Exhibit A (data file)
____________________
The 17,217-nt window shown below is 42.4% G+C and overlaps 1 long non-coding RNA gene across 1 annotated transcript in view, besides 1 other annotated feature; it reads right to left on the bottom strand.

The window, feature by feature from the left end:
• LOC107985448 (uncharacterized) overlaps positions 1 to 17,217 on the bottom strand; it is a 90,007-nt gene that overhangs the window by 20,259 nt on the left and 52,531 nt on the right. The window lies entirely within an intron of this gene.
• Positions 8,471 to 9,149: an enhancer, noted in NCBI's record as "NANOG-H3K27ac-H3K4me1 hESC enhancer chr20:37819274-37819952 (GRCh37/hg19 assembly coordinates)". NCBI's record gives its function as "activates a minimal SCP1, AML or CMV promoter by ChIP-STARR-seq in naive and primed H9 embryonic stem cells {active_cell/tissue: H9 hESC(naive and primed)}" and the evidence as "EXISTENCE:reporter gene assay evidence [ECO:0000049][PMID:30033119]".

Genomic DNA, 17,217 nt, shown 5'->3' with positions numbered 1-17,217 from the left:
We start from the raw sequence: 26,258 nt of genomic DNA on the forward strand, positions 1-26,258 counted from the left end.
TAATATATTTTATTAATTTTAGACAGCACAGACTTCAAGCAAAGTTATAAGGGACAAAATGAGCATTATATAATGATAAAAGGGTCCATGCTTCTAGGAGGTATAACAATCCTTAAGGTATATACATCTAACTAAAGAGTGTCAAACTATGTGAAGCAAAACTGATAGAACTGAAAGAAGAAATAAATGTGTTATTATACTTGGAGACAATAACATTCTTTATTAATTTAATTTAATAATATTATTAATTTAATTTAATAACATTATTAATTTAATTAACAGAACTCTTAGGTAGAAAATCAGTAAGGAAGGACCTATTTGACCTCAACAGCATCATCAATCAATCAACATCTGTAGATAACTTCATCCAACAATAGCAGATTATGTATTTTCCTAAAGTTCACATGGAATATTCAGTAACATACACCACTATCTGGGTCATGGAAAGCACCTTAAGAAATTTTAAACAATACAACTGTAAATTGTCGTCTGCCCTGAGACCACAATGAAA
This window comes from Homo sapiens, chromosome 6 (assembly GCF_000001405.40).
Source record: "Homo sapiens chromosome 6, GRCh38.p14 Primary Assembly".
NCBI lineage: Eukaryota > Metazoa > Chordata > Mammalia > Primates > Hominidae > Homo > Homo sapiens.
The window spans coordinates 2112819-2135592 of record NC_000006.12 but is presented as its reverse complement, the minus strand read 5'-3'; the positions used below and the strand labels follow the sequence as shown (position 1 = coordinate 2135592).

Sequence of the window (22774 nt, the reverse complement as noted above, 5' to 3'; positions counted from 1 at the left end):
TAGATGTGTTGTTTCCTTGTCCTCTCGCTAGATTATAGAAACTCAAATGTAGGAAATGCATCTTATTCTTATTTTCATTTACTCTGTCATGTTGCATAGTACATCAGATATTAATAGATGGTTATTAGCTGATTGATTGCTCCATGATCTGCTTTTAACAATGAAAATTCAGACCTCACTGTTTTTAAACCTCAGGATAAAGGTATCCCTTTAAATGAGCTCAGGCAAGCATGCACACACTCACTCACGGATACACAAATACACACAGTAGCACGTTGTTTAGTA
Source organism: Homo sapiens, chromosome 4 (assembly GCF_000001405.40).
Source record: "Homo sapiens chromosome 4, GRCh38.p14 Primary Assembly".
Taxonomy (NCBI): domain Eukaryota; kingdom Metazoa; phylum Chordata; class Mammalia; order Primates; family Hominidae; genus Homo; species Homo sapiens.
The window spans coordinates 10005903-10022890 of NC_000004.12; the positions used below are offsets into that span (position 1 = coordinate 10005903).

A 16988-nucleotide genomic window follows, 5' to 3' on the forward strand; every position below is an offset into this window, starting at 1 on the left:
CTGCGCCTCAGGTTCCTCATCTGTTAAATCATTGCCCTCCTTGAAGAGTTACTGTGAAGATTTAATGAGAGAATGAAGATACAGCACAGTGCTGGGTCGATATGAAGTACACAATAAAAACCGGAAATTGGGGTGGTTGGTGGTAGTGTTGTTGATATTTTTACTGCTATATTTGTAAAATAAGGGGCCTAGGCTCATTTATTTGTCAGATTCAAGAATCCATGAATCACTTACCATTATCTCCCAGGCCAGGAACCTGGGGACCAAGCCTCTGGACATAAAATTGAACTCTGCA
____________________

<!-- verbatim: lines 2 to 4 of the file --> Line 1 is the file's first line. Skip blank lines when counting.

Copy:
The window, feature by feature from the left end:
• LOC107985448 (uncharacterized) overlaps positions 1 to 17,217 on the bottom strand; it is a 90,007-nt gene that overhangs the window by 20,259 nt on the left and 52,531 nt on the right. The window lies entirely within an intron of this gene.
• Positions 8,471 to 9,149: an enhancer, noted in NCBI's record as "NANOG-H3K27ac-H3K4me1 hESC enhancer chr20:37819274-37819952 (GRCh37/hg19 assembly coordinates)". NCBI's record gives its function as "activates a minimal SCP1, AML or CMV promoter by ChIP-STARR-seq in naive and primed H9 embryonic stem cells {active_cell/tissue: H9 hESC(naive and primed)}" and the evidence as "EXISTENCE:reporter gene assay evidence [ECO:0000049][PMID:30033119]".